There came a woman of Samaria to draw water. Jesus said to her, “Give Me a drink.” John 4:7
Jesus answered and said to her, “If you knew the gift of God, and who it is who says to you, ‘Give Me a drink,’ you would have asked Him, and He would have given you living water.” John 4:10
Who was this woman who Jesus approached at the well? She was a Samaritan, as it plainly says. What is a Samaritan, and why did the Jews hate them so much? (Go to your bible and read verse nine.) They were descended from the people of the Northern Kingdom (the “Israel” of the books of Kings and Chronicles) and the Babylonians who were brought in the populate the land and wipe out the Jews by marrying them and diluting their beliefs. They were religiously and ethnically a mixed people; they were not pure in anyone’s eyes.
Furthermore, she was of suspect morality. She had already gone through five husbands and was now living with a man. Jesus laid all this out when He said “” for you have had five husbands, and the one whom you now have is not your husband; this you have said truly.”” John 4:18. She was, therefore, an outcast among her own people. She was probably older, it took time to get married that many times, and as a result no longer as physically attractive as she once was. She was not wealthy, she had to get her own water. She was, by the standard of the day, and our day too, one of the outcasts.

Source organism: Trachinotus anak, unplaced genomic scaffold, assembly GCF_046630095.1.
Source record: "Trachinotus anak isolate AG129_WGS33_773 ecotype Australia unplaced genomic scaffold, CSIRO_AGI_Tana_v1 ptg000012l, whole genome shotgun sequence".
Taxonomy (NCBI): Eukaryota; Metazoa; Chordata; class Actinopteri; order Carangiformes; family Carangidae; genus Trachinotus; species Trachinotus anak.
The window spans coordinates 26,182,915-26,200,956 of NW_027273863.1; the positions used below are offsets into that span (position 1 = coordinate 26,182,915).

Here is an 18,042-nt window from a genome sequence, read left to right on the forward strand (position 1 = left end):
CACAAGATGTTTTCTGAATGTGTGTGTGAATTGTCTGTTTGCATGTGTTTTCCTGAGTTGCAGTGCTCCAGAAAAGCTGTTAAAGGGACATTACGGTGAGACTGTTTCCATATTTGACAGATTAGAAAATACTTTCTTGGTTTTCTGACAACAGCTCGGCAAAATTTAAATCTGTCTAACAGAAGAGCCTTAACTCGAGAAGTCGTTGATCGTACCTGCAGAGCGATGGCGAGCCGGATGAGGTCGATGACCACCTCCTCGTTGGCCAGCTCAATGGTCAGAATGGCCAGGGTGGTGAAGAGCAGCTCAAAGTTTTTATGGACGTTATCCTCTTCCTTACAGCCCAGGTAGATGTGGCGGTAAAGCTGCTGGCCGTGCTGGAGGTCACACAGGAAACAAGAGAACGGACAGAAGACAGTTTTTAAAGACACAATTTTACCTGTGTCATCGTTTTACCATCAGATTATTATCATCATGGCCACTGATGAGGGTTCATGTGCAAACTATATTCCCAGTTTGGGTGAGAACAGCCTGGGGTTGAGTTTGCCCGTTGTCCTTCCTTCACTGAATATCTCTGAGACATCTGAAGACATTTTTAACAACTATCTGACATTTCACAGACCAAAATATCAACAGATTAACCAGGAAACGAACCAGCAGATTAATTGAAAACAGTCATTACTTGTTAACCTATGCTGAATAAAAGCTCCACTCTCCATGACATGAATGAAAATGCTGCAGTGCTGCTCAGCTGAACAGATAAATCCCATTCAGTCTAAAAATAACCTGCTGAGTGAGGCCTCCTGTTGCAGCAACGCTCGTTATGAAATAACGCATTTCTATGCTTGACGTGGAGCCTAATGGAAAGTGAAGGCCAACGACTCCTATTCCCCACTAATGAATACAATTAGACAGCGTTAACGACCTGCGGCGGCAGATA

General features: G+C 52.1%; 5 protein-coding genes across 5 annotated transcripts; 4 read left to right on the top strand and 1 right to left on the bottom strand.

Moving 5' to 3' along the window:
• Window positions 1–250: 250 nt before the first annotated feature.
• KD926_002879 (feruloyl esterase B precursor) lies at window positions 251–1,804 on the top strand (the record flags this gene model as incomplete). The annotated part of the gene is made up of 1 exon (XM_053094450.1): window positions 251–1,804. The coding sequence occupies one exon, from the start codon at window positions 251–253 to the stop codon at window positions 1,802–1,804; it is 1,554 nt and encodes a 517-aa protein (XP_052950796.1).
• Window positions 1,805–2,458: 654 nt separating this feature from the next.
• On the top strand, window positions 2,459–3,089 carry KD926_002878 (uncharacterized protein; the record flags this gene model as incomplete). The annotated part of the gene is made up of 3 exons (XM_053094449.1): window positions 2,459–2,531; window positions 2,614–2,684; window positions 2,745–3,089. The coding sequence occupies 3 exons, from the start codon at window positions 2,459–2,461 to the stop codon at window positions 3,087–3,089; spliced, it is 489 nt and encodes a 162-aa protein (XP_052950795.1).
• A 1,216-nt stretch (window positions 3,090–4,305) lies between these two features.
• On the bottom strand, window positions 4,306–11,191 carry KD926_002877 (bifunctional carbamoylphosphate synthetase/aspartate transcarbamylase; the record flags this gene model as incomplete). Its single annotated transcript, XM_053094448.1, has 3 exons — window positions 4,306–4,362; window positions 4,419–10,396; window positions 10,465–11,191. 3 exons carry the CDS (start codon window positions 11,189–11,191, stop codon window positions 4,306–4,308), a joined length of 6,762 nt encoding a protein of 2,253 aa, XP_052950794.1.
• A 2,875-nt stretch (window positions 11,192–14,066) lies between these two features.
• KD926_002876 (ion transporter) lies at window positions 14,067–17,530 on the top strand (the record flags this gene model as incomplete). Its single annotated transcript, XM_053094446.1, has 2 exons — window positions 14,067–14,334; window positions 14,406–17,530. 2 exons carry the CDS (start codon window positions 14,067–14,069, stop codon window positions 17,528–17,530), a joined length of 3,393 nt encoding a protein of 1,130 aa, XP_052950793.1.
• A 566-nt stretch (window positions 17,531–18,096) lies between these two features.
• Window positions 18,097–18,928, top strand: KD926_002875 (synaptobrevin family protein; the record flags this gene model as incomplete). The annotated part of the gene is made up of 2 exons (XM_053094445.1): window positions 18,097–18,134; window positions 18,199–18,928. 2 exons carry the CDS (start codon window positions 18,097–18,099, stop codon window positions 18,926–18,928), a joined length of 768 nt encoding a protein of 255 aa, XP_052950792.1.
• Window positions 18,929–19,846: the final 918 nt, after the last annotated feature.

But we can clearly see God’s graced in action by Jesus approaching her. Jesus was the one who started the conversation, He could have ignored her; that is what she expected. This was the way things were, and it was the way things were expected to be. But Jesus, then as now, is not One to leave things as they are. He will not leave well enough alone.
So, what did He do? He sent this woman as a messenger into her city. He sent the last person anyone (but Him) would choose to bring the message of the gospel to a city of His enemies. And they believed Him because of her, and THEN He went into the city. She went first. (John 4:27-30).
This is what grace looks like. It is when we do God’s will, and not our own. She could very well have rejected Him, and no one would have said anything. She would have thought “we cannot have anything to do with those Jews, it is not right”. Yet, by faith, she did respond, and many in her city were saved.
An unlikely revival, in an unlikely city, started with an unlikely woman. By grace, through faith!